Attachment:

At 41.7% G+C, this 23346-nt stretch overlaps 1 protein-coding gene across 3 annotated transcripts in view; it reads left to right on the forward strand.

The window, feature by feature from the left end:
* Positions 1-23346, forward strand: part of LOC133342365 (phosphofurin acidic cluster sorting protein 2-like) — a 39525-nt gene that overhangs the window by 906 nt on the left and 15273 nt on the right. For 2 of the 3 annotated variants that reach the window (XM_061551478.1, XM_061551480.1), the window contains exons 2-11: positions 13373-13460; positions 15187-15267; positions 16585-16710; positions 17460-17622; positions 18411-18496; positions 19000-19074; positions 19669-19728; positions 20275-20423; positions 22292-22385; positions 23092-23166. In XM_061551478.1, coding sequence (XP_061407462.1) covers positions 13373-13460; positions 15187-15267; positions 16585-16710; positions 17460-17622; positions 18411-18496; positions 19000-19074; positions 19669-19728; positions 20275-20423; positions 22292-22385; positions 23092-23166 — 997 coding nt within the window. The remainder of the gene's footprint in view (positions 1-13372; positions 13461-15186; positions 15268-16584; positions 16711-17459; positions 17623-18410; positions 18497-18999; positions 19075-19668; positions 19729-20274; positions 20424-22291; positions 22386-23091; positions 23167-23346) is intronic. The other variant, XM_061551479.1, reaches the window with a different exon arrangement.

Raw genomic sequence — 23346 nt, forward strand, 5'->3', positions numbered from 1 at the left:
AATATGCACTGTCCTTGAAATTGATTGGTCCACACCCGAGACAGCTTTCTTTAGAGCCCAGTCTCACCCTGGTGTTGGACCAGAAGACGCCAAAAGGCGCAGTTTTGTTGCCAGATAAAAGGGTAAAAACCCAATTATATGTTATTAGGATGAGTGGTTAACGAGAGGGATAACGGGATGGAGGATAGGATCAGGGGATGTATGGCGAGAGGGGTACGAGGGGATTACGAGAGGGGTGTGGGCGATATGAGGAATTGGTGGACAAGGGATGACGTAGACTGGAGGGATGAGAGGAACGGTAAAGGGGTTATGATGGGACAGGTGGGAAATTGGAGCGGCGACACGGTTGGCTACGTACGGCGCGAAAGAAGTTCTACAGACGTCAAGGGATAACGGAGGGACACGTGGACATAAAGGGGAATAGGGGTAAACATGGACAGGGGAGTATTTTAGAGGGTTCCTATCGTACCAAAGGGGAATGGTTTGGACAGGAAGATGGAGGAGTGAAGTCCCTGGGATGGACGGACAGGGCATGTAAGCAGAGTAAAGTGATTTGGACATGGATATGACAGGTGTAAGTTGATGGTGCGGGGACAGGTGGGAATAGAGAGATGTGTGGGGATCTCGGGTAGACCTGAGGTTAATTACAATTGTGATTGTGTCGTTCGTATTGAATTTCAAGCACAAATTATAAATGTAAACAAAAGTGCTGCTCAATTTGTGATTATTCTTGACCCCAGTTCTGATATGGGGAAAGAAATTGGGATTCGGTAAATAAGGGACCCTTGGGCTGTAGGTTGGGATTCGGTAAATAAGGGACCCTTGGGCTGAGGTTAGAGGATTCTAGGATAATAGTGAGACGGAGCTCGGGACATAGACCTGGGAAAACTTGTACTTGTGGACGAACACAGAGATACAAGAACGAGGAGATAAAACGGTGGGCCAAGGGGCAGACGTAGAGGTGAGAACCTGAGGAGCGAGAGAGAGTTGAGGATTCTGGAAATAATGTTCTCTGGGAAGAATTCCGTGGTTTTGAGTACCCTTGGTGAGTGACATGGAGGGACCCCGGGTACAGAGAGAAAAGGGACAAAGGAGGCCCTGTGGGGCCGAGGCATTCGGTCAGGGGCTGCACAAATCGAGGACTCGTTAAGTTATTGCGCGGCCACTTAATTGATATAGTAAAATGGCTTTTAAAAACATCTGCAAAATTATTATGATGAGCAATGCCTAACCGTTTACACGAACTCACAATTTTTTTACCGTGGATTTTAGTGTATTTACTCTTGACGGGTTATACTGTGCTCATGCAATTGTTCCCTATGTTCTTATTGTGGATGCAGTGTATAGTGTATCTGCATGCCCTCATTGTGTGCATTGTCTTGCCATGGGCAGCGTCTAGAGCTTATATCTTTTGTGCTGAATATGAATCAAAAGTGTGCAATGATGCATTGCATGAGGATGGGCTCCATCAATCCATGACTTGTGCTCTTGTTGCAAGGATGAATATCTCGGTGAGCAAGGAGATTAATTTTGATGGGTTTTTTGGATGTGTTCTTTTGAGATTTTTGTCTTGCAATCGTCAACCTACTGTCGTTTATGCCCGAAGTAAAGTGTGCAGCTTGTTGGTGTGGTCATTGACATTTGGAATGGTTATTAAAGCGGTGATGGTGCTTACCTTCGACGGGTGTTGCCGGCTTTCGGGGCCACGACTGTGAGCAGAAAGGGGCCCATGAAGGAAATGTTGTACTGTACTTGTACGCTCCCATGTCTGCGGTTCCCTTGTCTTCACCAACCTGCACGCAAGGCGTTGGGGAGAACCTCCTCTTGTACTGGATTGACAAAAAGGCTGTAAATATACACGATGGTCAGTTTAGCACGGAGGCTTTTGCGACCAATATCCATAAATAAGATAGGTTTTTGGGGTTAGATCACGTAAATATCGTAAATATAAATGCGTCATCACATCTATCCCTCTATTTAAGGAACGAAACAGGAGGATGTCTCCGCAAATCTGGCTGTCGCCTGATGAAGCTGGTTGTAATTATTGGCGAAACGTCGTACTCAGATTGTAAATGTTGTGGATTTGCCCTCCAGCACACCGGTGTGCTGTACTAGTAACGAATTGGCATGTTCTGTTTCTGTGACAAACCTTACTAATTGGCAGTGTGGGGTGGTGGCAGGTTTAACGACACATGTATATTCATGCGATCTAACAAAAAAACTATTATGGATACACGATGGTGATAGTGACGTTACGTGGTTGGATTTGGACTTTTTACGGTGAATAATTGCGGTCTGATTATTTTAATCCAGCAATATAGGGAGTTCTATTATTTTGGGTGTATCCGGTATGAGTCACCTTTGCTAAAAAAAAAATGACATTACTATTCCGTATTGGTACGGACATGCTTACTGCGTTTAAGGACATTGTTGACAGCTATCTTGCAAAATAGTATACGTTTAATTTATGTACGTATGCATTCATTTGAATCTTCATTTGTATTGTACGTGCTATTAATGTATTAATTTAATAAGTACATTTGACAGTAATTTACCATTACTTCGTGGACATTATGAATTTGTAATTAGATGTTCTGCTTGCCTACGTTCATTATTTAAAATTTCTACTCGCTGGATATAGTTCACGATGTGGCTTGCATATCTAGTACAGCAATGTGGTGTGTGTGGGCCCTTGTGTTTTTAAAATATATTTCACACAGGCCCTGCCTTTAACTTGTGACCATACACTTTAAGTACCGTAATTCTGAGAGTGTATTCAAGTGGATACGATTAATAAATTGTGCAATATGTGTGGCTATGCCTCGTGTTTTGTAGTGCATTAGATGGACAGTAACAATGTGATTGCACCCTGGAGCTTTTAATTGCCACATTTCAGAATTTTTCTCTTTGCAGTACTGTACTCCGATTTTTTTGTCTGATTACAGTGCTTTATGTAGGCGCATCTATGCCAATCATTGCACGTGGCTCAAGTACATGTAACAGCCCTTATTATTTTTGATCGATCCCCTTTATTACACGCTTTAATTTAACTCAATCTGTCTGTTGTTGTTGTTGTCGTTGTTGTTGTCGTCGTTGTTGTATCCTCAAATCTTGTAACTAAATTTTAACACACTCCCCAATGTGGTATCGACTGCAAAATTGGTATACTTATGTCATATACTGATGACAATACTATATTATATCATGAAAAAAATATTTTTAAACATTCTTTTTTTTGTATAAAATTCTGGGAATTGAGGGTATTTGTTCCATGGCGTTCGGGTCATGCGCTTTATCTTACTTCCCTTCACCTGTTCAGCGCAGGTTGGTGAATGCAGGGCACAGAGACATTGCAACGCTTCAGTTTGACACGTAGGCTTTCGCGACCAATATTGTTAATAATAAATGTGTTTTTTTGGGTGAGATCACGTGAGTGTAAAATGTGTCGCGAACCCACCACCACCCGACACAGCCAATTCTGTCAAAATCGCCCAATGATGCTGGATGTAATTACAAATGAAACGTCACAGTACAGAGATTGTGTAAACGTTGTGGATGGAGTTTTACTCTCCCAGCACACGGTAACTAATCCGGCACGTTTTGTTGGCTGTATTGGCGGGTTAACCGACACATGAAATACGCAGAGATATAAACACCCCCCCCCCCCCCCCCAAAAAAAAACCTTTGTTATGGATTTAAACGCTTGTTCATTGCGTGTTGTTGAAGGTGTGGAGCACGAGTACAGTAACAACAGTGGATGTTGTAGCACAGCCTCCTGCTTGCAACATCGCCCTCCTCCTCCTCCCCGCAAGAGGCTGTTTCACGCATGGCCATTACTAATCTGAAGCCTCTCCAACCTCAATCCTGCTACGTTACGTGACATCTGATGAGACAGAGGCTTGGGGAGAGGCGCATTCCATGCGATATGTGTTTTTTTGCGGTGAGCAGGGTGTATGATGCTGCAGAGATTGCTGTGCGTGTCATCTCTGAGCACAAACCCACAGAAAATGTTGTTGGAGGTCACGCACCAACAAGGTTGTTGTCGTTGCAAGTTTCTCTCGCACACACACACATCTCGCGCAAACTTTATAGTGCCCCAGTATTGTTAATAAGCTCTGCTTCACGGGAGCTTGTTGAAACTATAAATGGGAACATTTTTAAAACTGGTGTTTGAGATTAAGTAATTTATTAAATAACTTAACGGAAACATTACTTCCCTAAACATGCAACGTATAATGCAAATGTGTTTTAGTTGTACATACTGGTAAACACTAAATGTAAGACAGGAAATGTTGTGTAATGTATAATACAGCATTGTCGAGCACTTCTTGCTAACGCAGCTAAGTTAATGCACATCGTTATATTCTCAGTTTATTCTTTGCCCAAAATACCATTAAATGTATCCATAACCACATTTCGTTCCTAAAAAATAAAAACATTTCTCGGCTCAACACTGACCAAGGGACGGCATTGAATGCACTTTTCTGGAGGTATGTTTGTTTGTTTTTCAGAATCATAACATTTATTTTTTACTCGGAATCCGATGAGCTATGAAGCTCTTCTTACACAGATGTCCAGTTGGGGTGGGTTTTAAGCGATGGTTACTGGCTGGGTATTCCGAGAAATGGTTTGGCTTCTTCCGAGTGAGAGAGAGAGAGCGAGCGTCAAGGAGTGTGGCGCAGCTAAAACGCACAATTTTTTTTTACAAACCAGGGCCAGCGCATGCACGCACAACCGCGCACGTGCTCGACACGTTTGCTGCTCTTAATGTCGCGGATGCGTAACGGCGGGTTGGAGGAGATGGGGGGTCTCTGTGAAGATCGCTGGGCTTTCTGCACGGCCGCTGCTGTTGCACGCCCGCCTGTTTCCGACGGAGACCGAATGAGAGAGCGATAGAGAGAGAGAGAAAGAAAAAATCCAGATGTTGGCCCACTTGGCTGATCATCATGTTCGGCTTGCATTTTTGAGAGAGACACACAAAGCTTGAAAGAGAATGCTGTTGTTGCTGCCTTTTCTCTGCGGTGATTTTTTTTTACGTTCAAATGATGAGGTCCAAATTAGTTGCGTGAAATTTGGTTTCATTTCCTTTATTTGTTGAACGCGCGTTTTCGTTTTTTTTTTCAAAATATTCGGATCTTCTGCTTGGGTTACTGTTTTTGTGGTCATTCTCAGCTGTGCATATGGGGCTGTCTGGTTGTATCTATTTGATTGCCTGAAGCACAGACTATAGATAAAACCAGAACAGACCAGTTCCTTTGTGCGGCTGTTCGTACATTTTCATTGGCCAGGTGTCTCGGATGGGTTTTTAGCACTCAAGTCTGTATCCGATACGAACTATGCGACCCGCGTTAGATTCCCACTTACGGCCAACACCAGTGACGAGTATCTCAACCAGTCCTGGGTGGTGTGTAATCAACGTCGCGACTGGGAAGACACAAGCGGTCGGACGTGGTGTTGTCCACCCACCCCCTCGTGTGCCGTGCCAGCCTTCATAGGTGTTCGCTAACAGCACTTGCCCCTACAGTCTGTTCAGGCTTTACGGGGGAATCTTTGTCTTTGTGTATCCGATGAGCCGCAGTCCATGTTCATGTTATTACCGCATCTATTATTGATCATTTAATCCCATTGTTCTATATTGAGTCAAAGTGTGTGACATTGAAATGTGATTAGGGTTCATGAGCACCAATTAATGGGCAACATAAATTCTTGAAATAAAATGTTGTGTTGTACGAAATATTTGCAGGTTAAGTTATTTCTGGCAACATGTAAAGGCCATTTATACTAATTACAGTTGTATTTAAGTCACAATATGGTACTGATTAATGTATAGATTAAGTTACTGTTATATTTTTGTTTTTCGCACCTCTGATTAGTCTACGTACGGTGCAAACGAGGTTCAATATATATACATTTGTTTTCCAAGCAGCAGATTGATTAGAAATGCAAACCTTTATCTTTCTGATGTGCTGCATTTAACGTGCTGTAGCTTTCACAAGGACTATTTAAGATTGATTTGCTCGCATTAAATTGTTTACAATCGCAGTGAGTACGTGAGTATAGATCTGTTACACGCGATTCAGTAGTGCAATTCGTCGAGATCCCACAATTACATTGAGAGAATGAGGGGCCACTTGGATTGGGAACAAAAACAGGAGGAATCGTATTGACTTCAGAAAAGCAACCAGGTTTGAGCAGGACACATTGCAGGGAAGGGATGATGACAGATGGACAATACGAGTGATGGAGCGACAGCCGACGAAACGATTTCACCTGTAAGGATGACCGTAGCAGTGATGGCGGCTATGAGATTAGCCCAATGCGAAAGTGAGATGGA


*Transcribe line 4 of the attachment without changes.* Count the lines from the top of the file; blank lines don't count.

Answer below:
Raw genomic sequence — 23346 nt, forward strand, 5'->3', positions numbered from 1 at the left: